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|Driving in Britain for overseas visitors - Road classification.|
Apart from Motorways and some newer sections of 'A' class roads, which were planned and constructed with motor vehicles in mind, the majority of roads in Britain have 'evolved' over more than a thousand years. Most probably started as footpaths, some would have been used by horseriders, and later by horse drawn vehicles. The Romans didn't care about the locals' property and built their roads in straight lines regardless but most later tracks would have had to wind their way around property boundaries. Buildings have sprung up right beside these tracks, and in many cases whole villages, so that the only way to widen these roads would be to demolish the buildings. As a lot of these buildings are of great historical value demolition would not be popular.
The only things that have changed is that some roads have been widened, a lot have not, and all of them have now been surfaced. Country roads are usually bordered by fences, hedges, stone walls, grassy banks or ditches and in some cases a combination of any of these.
First of all let's get one thing clear; 'Road classification' really means 'Route classification'. Because a road is classified as an 'A' road it does not mean that it is going to be any better in road 'quality' than a 'B' class road and sometimes the reverse is true.
You can see that in this case the unclassified road is wider and less 'bendy' than the 'A' class road. An 'A' class road is an important major route whereas 'B' class roads are minor routes of less importance. Confused? Well that's no surprise. All you need to remember is that the road classification will give no indication of its width or directness.
|This is an unclassified road and is what might be described as a 'back' road.
It is wide enough for just one car and if you opened a window and stretched out your arm you would touch the flowery banks. Hopefully, along lanes like this, you will find places where it is possible for two vehicles to pass with care. It will probably mean that whoever is nearest the passing place will be expected to back up.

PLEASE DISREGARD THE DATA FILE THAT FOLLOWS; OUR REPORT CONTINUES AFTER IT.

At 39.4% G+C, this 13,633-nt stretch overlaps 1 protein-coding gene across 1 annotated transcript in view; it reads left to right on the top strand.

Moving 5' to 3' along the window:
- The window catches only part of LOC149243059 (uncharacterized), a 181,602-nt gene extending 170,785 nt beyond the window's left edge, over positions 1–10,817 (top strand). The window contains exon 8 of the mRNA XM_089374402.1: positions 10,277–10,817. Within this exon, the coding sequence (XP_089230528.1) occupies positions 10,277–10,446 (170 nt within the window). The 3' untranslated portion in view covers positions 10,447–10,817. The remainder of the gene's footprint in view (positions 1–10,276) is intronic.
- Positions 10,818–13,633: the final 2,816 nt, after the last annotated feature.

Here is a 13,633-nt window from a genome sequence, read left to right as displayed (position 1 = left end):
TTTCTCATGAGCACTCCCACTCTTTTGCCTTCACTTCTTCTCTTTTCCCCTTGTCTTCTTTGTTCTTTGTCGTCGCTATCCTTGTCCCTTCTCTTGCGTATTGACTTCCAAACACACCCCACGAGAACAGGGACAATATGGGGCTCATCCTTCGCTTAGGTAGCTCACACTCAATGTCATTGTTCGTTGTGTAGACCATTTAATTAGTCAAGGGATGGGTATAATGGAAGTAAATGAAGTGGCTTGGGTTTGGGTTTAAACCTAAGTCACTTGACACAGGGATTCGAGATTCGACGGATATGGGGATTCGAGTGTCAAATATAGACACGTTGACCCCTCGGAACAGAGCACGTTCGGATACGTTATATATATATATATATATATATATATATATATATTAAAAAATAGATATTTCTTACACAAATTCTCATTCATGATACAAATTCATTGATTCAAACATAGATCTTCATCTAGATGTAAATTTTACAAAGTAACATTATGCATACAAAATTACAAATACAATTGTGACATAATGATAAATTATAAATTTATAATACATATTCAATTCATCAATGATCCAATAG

The experience is worth it, however, as these lanes are normally very quiet and give some delightful views
|The road on the left is a single carriageway 'A' class road which, you can see, is more than wide enough for a stream of traffic to pass in each
direction. It is called a single carriageway because there is no island or barrier down the centre.
It is also fairly straight with only gentle curves. Compare this with the A39 above.
|Motorways are less of a problem with a minimum of two, usually three, lanes in each direction with a dividing barrier of some sort in the middle - a 'dual carrigeway' road. Some 'A' class roads are actually very similar to motorways.|
|This is the M6 near Tebay in Westmorland.
Starting at a junction with the M1 near Birmingham and going up as far as Carlisle near the Scottish border this is a major north-south route with two distinct seperated carriageways and three lanes marked on each carriageway.
All motorways are modern roads built specifically for motor vehicles unlike many 'A' class roads which have evolved from ancient routes over hundreds of years.
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|All photographs are the copyright © of Barry Samuels unless stated otherwise|